In a letter to The Mountain Jackpot late last year, Councilman Val Carr strongly criticized pay levels in Woodland Park. In his letter, he described government employee compensation at the federal and local levels as “overvalued” and “unjustified.” He assumes that public sector employees are compensated at a greater rate than private sector employees. He also said that “Woodland Park’s administration strives to compensate its public sector employees based on a survey of Denver, Boulder, Greeley, and Fort Collins benefits paid.
His letter attracted much attention, especially with a local business landscape filled with many small service-oriented businesses with limited capital. Do the facts support his statements? This is a question debated by many veteran government employees.
Another factor in the Compensation Study Salary Study is the Denver-Boulder-Greeley Consumer Price Index. The Consumer Price Index Unit or CPIU is the officially recognized inflation rate for Colorado. According to Buttery, this is a minor component of the salary study and has little bearing on pay levels in Woodland Park. The main use of the CPIU by the city is to plan their budget for consumable goods like sand and salt for winter road maintenance. It is the best way to guess how prices may change from year to year.
The CPIU is not used to set salaries in Woodland Park, and the 16 municipalities used in the compensation study do not include Denver, Boulder, Greeley, or Fort Collins. The city also uses information from a salary survey produced by the Colorado Municipal League, which represents 264 communities in Colorado.
In regards to whether or not government employees are overpaid or underpaid, Buttery hesitated to comment. “Most of our people do what they do because they like the work. I believe they are fairly paid. It is difficult to compare most public sector jobs to private sector jobs. It’s hard to make an apples-to-apples comparison,” he said. Buttery praised the city’s 82 full time and 21 part-time and seasonal employees, citing their passion and caring for the community. He gave the example of the public works employees who were out repairing water main leaks on Christmas morning – the last three years in a row. “It’s an issue of trust,” Buttery said. “They (the city employees) trust me to give them the right tools and equipment to get their jobs done, and to pay them fairly. It’s a two-way street. We trust them to get the work done. The community trusts us to be good stewards of their hard-earned tax dollars. Trust goes in all directions. We want the community to trust us. I believe the vast majority of people do. It’s a daily commitment to maintain that trust.”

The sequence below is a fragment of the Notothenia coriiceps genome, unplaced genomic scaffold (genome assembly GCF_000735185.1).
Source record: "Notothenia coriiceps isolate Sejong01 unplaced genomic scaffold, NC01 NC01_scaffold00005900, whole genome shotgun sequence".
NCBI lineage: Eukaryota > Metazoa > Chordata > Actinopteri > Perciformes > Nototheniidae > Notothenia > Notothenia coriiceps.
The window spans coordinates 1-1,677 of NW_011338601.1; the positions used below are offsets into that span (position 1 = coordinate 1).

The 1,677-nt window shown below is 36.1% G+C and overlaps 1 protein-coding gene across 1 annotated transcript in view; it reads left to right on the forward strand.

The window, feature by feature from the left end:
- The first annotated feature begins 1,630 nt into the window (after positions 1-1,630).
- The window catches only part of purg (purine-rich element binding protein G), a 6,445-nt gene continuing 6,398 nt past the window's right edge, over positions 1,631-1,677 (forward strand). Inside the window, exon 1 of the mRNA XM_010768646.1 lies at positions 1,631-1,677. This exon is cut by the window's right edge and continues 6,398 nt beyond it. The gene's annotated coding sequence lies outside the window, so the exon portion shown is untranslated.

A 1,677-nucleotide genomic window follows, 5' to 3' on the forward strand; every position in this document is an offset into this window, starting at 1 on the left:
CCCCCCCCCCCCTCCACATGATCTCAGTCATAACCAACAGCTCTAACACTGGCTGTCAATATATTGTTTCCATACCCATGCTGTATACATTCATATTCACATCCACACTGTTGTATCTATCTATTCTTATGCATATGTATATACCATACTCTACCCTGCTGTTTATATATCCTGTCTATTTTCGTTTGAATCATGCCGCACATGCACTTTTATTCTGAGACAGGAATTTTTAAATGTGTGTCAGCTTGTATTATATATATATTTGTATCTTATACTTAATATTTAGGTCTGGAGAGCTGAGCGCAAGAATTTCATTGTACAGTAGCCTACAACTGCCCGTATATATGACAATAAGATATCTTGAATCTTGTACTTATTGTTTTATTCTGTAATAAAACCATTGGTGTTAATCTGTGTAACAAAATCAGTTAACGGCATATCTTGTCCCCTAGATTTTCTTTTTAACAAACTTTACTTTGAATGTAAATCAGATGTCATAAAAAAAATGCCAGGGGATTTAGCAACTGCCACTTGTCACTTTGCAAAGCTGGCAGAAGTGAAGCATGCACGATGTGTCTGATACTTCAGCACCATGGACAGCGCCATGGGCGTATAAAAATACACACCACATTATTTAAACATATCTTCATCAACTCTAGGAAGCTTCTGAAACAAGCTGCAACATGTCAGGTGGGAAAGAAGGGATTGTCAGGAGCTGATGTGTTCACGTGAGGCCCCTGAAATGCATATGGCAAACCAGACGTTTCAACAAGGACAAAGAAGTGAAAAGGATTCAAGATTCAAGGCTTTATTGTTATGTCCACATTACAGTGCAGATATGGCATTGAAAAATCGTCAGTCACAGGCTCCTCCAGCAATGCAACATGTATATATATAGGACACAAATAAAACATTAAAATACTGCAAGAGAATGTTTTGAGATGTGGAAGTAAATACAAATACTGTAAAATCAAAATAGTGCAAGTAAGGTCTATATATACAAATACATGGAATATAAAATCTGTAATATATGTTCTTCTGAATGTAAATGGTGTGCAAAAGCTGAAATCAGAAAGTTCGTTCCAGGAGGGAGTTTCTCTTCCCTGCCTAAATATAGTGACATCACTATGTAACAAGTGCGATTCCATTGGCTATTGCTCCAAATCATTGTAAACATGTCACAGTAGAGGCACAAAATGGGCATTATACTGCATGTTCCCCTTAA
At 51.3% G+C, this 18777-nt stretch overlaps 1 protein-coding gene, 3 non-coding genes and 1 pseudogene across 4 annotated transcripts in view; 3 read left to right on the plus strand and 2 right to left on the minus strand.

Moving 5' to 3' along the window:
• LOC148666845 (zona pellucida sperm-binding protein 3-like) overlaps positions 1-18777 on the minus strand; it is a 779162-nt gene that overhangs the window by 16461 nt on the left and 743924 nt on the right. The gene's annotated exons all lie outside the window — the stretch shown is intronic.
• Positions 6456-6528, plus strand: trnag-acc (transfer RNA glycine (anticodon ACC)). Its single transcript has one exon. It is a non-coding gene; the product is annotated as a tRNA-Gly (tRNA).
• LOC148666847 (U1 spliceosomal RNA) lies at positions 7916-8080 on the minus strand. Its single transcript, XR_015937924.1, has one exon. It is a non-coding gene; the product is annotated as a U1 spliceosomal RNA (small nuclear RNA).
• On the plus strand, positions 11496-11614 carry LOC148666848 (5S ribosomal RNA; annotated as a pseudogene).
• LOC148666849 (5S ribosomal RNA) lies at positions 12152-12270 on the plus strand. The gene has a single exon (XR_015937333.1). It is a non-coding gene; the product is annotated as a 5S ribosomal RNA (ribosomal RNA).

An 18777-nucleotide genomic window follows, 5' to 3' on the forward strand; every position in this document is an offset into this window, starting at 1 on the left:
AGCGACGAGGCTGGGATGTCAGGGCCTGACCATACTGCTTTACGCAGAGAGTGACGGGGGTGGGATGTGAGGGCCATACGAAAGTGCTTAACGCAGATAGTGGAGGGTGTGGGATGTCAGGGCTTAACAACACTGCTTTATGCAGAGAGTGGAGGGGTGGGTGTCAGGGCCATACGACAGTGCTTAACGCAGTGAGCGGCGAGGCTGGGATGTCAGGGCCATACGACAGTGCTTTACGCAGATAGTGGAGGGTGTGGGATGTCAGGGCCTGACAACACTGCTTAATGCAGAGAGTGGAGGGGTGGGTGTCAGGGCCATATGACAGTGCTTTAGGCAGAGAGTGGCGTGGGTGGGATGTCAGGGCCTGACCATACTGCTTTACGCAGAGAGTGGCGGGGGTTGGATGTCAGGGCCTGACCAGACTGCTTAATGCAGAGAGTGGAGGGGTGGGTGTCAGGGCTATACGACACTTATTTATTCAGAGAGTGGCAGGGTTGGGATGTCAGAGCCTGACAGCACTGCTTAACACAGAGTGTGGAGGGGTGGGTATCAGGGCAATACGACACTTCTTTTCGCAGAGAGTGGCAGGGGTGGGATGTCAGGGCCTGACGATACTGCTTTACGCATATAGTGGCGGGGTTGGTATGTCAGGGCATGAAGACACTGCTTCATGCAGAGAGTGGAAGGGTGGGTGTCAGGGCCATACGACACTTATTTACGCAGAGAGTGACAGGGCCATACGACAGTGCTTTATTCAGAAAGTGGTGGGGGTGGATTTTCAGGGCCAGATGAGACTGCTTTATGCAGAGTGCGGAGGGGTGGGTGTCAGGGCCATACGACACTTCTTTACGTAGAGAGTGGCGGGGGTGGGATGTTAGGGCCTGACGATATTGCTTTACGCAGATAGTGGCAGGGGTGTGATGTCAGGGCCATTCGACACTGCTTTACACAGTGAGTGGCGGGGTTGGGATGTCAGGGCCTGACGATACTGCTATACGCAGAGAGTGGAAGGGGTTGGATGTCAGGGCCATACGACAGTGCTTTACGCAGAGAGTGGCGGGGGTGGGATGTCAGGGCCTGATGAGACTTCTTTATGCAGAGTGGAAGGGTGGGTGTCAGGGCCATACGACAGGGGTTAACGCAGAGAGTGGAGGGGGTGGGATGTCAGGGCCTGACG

On the subject of city salaries, Carr commented, “I think key questions remain regarding using the proper model for our mountain-western town, and the over-elevated categorization of the level of certain employees to a higher category of responsibility and duties than they would customarily be categorized. (I mean we have DIRECTORS who have 1-3 workers under them!) These two things make for the potential of over-inflated salaries for our town workers, but a thorough study would be required by someone without a vested interest, including any city or public employee.”
What Do We Pay Them? Examples of Woodland Park Pay Grades
Grade 4 $30,550 to $41,242 Public Works Maintenance Worker I
Grade 6 $36,966 to $49,905 Finance Technician
Grade 8 $44,730 to $60,385 Assistant Chief Wastewater Plant Operator
Deputy City Clerk
Grade 10 $54,122 to $73,066 Parks & Recreation Director
Grade 12 $61,560 to $92,339 Deputy Police Chief
Grade 14 $74,488 to $111,730 Public Works Director